Maggie Sylke, brand marketing specialist, doesn’t beat around the bush when explaining why she uses her communications degree at Coop. “I love beer,” she says. “I loved the idea of making a product I was passionate about.” The Oklahoma City community has supported the brewery, Sylke says; last year’s production was 14,200 barrels. Her favorite is Saturday Siren, a nod to the noon testing of the emergency response system.

Photo courtesy Twister Distillery

Twister Distillery
Moore

Co-owner and distiller Jeff Thurmon met his goals when Success Vodka was created. “I wanted something that was organic and gluten-free, and I got it blessed by a rabbi to make it kosher,” he says. “It’s smooth. It goes straight down.” Thurmon understands why many Oklahomans are in the brewing and distilling business. “It’s using your hands to make something from scratch,” he says. “It’s therapeutic.”

Canadian River Vineyard and Winery
Lexington

Russell and Sheila Clifton already know what their future holds. One of these days, winemaker Gene Clifton, now in his 70s, is going to turn the place over to his son. “It’s really been a family deal,” Russell says of the winery, one of the few in Oklahoma using 100 percent state-grown grapes. “I’ve got the greatest dad in the world.” His daughter, Taryn, is getting married at the vineyard in August, which will coincide with her grandfather’s birthday. “She’s been working with Grandpa since she was 8,” Russell says. Canadian River’s Chocolate Drop dessert wine is an award-winner. Annual events include a grape stomp festival in the fall.

Photo by Emily Williams

American Solera Brewery
Tulsa

American Solera’s taproom at East 18th Street and Boston Avenue is open daily, with new Monday hours helping a nearby campus. “We will donate 10 percent of our Monday sales to Lee Elementary School,” says Chase Healey, who owns the business with his wife, Erica. Children of some of their employees are Lee students, and their two sons will eventually go there, too. American Solera also has a taproom open four days a week at its brewery, 1801 S. 49th West Ave., where tours are offered once or twice a month on Saturdays. “We make a line of pretty unique beers that we age in oak tanks from Italy,” Healey says. “We age the beer in them after the wine makers are through with them.”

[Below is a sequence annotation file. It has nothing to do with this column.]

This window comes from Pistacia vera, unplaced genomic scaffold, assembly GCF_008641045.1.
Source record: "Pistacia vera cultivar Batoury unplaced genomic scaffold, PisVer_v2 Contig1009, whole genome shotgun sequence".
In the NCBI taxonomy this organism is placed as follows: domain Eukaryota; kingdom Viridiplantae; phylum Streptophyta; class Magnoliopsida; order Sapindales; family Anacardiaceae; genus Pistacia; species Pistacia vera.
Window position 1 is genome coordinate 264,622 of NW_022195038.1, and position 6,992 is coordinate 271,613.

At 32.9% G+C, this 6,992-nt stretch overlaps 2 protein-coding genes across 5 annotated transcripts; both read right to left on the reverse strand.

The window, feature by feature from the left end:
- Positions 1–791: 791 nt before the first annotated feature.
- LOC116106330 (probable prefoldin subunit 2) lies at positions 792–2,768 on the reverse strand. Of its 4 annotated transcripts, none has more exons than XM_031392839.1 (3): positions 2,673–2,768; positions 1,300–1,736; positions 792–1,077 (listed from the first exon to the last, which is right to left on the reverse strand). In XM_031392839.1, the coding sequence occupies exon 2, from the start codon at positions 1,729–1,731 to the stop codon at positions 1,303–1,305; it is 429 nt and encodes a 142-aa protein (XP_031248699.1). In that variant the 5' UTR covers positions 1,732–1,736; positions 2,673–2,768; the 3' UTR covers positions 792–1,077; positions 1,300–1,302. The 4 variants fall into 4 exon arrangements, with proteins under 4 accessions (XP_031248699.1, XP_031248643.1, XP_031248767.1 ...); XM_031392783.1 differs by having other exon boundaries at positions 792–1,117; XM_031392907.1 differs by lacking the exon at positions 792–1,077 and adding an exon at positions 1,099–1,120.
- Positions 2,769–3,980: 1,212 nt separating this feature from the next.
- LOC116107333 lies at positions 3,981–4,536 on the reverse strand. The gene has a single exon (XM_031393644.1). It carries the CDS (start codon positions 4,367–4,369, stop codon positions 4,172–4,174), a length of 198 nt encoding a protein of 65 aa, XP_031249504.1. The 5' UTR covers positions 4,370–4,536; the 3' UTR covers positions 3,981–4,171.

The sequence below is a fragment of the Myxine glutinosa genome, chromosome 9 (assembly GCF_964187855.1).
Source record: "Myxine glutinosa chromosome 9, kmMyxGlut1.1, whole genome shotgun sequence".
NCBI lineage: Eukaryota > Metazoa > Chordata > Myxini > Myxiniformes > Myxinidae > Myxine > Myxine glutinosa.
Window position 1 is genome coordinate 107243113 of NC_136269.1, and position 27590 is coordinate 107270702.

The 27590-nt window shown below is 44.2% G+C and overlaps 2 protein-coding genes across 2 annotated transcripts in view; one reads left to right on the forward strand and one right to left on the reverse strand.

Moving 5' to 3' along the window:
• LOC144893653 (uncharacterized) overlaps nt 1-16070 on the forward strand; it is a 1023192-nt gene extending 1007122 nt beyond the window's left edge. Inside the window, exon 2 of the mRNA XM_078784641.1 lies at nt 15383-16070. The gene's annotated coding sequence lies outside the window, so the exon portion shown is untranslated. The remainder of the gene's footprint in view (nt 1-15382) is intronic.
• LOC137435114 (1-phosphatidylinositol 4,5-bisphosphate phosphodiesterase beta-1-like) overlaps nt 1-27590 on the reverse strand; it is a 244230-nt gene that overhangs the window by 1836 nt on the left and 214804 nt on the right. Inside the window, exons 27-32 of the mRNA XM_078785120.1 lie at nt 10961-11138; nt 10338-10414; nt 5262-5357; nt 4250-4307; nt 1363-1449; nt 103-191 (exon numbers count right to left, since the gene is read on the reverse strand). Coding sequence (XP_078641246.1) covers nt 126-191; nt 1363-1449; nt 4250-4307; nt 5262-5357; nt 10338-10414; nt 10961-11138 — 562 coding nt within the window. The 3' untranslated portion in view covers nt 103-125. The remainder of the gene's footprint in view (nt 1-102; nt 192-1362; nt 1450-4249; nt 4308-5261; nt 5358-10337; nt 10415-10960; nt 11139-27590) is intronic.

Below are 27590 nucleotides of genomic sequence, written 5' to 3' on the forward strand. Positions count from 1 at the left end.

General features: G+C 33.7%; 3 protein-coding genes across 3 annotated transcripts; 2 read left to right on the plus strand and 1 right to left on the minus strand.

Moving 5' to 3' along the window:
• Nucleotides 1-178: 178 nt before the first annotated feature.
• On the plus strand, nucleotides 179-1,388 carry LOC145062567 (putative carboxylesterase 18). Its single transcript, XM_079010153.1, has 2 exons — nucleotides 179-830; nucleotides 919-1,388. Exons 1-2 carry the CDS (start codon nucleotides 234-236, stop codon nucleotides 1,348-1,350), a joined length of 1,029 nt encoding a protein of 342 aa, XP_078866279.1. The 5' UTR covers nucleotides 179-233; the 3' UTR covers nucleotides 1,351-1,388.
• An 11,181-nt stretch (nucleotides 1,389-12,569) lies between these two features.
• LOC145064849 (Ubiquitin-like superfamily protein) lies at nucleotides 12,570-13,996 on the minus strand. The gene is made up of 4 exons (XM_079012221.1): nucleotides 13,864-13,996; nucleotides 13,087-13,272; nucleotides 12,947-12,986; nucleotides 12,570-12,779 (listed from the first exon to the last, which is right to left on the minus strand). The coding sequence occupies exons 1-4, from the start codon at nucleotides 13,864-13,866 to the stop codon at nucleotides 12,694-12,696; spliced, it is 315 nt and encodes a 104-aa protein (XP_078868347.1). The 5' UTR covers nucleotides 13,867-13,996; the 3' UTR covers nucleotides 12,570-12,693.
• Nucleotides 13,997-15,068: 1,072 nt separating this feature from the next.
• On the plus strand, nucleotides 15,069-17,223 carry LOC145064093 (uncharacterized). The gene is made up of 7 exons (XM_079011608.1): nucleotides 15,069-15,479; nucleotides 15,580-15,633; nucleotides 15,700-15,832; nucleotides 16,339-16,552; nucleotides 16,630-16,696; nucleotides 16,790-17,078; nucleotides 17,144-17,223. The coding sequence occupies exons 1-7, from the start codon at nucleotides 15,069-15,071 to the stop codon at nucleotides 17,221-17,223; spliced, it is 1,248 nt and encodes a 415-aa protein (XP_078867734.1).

Marshall Brewing Co.
Tulsa

Wes Alexander, director of sales and marketing, is a hobby chef who loves pairing beer with food. His favorite: a shake made with peanut butter praline ice cream and the brewery’s Big Jamoke porter. “It blows people’s minds,” he says. Brewmaster Eric Marshall studied in Germany before opening the business in 2008. “We have an extreme reverence toward the European style of making lagers and ales,” Alexander says. “That’s been a hallmark of our success.” The Big Jamoke, by the way, is named for the B-52 that Marshall’s grandfather flew in World War II. Brewers can be a sentimental lot.

Photo courtesy Prairie Wolf Spirits

Prairie Wolf Spirits
Guthrie 

Prairie Wolf has a new team of owners, and the story has themes of friendship and family ties. Jonathon Stranger and Drew Tekell were buddies in high school before Stranger headed east and Tekell went west to work in the culinary industry. Tekell returned in 2016, when his father fell ill, and he and Stranger opened restaurants in Nichols Hills and Edmond. In February, they purchased what had been Oklahoma’s first locally owned and operated distillery, with Steven Sands and Tekell’s brother joining them in the venture. Erik Tekell is a scientist for whom distilling has come naturally. The new owners have added to the legacy that the Merritt family started in 2013. Prairie Wolf produces vodka, gin and an all-natural coffee liqueur. They will launch a rum made with sorghum from the Seminole Nation. “As a small, local, Oklahoma distillery, it’s nice being in a quintessential Oklahoma town,” Drew Tekell says.